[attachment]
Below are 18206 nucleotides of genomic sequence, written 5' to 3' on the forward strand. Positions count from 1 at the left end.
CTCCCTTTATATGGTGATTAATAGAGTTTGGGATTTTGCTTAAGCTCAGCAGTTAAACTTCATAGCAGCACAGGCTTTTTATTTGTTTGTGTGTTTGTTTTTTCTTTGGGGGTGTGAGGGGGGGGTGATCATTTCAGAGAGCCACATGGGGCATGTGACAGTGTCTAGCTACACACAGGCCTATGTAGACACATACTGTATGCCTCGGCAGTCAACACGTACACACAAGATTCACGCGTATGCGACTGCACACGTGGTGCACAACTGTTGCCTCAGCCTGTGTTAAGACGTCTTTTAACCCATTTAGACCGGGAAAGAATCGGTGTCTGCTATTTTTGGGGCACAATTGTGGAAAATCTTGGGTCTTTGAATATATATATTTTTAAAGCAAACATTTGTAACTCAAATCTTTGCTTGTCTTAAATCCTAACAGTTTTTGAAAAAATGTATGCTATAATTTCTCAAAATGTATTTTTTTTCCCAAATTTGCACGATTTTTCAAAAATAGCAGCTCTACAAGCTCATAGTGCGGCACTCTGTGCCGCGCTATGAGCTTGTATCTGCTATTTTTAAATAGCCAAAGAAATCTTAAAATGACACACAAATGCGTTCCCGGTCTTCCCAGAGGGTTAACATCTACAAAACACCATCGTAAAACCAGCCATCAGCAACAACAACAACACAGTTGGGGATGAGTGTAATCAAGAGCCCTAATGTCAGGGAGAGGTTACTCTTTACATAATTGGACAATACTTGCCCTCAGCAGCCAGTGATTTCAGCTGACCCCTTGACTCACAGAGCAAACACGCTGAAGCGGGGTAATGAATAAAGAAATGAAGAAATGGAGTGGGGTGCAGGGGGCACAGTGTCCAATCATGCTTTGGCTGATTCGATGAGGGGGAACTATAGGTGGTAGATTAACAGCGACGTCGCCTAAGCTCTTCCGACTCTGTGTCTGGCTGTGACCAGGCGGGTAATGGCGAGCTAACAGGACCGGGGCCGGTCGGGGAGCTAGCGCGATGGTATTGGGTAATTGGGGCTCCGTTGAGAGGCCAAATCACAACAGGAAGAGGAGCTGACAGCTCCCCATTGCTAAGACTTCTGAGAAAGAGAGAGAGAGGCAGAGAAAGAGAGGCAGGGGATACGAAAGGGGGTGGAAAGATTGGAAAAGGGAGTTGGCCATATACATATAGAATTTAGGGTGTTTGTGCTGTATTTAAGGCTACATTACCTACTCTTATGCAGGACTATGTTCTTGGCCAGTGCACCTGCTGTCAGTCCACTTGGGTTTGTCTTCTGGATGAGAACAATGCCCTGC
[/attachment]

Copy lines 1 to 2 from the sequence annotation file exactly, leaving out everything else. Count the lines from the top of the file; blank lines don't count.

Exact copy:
Below are 18206 nucleotides of genomic sequence, written 5' to 3' on the forward strand. Positions count from 1 at the left end.
CTCCCTTTATATGGTGATTAATAGAGTTTGGGATTTTGCTTAAGCTCAGCAGTTAAACTTCATAGCAGCACAGGCTTTTTATTTGTTTGTGTGTTTGTTTTTTCTTTGGGGGTGTGAGGGGGGGGTGATCATTTCAGAGAGCCACATGGGGCATGTGACAGTGTCTAGCTACACACAGGCCTATGTAGACACATACTGTATGCCTCGGCAGTCAACACGTACACACAAGATTCACGCGTATGCGACTGCACACGTGGTGCACAACTGTTGCCTCAGCCTGTGTTAAGACGTCTTTTAACCCATTTAGACCGGGAAAGAATCGGTGTCTGCTATTTTTGGGGCACAATTGTGGAAAATCTTGGGTCTTTGAATATATATATTTTTAAAGCAAACATTTGTAACTCAAATCTTTGCTTGTCTTAAATCCTAACAGTTTTTGAAAAAATGTATGCTATAATTTCTCAAAATGTATTTTTTTTCCCAAATTTGCACGATTTTTCAAAAATAGCAGCTCTACAAGCTCATAGTGCGGCACTCTGTGCCGCGCTATGAGCTTGTATCTGCTATTTTTAAATAGCCAAAGAAATCTTAAAATGACACACAAATGCGTTCCCGGTCTTCCCAGAGGGTTAACATCTACAAAACACCATCGTAAAACCAGCCATCAGCAACAACAACAACACAGTTGGGGATGAGTGTAATCAAGAGCCCTAATGTCAGGGAGAGGTTACTCTTTACATAATTGGACAATACTTGCCCTCAGCAGCCAGTGATTTCAGCTGACCCCTTGACTCACAGAGCAAACACGCTGAAGCGGGGTAATGAATAAAGAAATGAAGAAATGGAGTGGGGTGCAGGGGGCACAGTGTCCAATCATGCTTTGGCTGATTCGATGAGGGGGAACTATAGGTGGTAGATTAACAGCGACGTCGCCTAAGCTCTTCCGACTCTGTGTCTGGCTGTGACCAGGCGGGTAATGGCGAGCTAACAGGACCGGGGCCGGTCGGGGAGCTAGCGCGATGGTATTGGGTAATTGGGGCTCCGTTGAGAGGCCAAATCACAACAGGAAGAGGAGCTGACAGCTCCCCATTGCTAAGACTTCTGAGAAAGAGAGAGAGAGGCAGAGAAAGAGAGGCAGGGGATACGAAAGGGGGTGGAAAGATTGGAAAAGGGAGTTGGCCATATACATATAGAATTTAGGGTGTTTGTGCTGTATTTAAGGCTACATTACCTACTCTTATGCAGGACTATGTTCTTGGCCAGTGCACCTGCTGTCAGTCCACTTGGGTTTGTCTTCTGGATGAGAACAATGCCCTGC